Part 1: Environmental Groups Slow to Seek Out Minorities
Part 1 of a series
The environmental movement started more than a century ago. Theodore Roosevelt was known as the conservation president, and there’s a famous 1903 photo of him with the Sierra Club’s founder.
“That photo represented the environmental movement of Teddy Roosevelt and John Muir and this is the two of them in Yosemite National Park,” says Aaron Mair, past president of the Sierra Club – and its first black president. He sees Roosevelt and Muir as environmental pioneers who fought to protect the wilderness as powerful industries were devouring America’s natural resources.
But the photo of two white men also symbolized an unspoken truth about the movement. Mair says early environmentalists focused on preserving land – land for people who could afford to travel to distant places like Yosemite.
“When the U.S. environmental movement went out to protect any place and space, it’s often from perspective of middle class, predominantly white consumers,” he says.
For Ph.D. student Janae Davis, that trend lasted for decades.
“People of color in particular were not able to join this particular environmental movement," she says. "They were alienated from the environmental movement.
“Even culturally, people of color have grown up with a different relationship with the environment.”
Davis’ research at Clark University focuses on environmental protection as it relates to diversity, equity, and inclusion. Those issues slowly evolved since Roosevelt and Muir stood in Yosemite. And they gradually reshaped the movement.
By the 1980s, a new term emerged – environmental justice. It was a term focused on fair treatment of all people in terms of environmental laws and policies.
The term grew out of protests in Warren County, N.C. The year was 1982, and the county’s primarily African-American community was protesting the dumping of contaminated soil in their town.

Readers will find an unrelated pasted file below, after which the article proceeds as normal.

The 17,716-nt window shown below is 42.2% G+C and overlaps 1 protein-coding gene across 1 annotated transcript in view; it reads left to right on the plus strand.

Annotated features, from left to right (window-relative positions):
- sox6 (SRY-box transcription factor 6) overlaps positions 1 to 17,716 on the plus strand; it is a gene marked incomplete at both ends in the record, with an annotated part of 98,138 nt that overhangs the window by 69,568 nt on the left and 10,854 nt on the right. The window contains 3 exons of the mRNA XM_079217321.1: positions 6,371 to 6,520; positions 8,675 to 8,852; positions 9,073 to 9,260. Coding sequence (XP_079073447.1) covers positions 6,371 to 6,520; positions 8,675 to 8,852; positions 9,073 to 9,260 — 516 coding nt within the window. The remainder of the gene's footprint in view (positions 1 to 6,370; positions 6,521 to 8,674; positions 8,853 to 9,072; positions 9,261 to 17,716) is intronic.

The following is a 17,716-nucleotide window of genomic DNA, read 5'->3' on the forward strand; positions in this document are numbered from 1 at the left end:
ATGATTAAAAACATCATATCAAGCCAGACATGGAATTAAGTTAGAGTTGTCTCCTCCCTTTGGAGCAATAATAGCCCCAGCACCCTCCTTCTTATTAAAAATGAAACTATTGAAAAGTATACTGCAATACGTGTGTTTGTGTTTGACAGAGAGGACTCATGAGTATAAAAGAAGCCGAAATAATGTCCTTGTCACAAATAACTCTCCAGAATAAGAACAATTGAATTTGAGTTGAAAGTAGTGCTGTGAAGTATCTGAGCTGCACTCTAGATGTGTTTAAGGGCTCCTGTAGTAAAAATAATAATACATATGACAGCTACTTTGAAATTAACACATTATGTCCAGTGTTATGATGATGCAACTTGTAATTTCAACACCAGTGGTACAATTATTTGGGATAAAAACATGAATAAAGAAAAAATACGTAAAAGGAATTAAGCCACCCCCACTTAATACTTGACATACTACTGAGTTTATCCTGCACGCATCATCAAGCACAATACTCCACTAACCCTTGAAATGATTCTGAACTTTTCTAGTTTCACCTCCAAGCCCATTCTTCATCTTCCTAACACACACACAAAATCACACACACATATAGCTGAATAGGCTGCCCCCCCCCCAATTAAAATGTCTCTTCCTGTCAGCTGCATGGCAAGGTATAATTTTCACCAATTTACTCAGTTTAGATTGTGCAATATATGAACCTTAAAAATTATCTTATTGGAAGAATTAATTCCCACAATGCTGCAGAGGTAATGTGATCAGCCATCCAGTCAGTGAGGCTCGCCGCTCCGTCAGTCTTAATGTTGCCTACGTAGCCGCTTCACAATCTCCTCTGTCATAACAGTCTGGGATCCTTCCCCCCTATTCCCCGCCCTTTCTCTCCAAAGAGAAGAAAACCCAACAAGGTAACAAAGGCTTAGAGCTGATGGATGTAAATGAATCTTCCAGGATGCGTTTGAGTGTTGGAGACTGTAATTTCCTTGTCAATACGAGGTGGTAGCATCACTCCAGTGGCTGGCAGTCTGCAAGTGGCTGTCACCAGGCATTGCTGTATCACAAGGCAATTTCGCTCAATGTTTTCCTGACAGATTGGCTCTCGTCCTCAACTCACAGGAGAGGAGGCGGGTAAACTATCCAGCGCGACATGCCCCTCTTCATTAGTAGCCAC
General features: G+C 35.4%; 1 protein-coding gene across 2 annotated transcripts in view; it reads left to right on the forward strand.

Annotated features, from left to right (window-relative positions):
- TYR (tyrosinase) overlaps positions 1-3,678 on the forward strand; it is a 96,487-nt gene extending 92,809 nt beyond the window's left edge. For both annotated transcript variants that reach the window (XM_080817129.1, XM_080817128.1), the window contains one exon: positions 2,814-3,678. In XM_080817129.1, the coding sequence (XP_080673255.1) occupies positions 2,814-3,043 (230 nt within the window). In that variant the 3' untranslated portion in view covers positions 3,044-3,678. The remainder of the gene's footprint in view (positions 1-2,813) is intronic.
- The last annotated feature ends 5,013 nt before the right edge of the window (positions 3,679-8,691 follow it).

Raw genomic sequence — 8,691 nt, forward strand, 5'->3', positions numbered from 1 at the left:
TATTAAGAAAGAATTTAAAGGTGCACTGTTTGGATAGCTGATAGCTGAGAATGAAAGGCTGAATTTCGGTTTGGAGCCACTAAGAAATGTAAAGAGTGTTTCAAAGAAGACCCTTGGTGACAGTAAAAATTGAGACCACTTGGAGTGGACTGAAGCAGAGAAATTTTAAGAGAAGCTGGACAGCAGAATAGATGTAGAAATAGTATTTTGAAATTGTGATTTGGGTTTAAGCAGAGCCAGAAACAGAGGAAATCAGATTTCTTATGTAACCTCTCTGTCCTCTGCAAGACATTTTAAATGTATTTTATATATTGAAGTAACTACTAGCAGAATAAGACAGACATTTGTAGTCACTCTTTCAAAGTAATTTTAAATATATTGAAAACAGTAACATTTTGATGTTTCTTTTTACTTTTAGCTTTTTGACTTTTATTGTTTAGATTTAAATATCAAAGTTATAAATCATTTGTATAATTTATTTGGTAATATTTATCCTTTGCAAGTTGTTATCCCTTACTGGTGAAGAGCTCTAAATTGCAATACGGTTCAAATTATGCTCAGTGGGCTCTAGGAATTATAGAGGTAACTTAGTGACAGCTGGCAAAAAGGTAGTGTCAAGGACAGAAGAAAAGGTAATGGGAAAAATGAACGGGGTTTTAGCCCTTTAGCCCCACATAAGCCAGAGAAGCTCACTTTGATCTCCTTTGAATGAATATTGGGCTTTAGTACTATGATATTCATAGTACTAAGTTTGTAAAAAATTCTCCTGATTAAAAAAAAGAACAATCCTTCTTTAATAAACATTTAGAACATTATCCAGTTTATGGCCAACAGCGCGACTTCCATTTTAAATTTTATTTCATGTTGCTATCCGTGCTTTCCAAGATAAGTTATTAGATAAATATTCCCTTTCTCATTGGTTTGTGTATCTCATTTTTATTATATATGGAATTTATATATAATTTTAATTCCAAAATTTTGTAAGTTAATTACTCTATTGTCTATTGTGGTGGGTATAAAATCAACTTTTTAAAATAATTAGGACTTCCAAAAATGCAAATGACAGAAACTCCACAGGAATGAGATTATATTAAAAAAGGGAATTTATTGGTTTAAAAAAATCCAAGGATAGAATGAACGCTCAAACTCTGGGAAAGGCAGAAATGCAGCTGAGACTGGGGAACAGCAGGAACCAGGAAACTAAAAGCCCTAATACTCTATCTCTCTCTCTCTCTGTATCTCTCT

The protest failed to stop the dumping and more than 500 people were arrested. But the environmental justice movement began nationally.
A few years later – in 1987 - the United Church of Christ released a report showing that hazardous waste sites were more likely to be located in minority neighborhoods.
Around the same time, Mair became an activist. His family moved to a new neighborhood in Albany, N.Y., and started experiencing problems.
He calls that his "on-ramp” to environmental justice. “My daughters were injured with environmental asthma as a result of exposure. From that I did some analysis and connected the dots.”
The dots led to an incinerator spewing pollution into his neighborhood; it was later shut down thanks to Mair and a mobilized community effort. From that local battle, he advanced through the ranks at the Sierra Club, eventually becoming president, a tenure that ended earlier this year.
Mair says the mainstream movement has been slow to embrace issues of environmental justice – like affordable, safe drinking water and air pollution.
Dr. Paul Mohai, a professor at the University of Michigan, agrees. He has studied environmental justice, public opinion of the environment, and policy.
“I think that environmental justice activists and leaders still feel a lot of frustration about not getting as much attention and priority from the mainstream movement as they would like to see,” Mohai says.
Mohai says not all mainstream organizations are willing to focus on these sorts of issues. “When something like the environmental justice movement comes along, it may actually be hard for those that have been involved in organizations like that to not only notice – but be persuaded that it’s really relevant to what they’re already doing.”
But sometimes a tragedy can jar people into thinking differently. That happened in 2014 in Flint, Mich.
Coming in Part 2: Flint water crisis is pivotal moment for environmentalists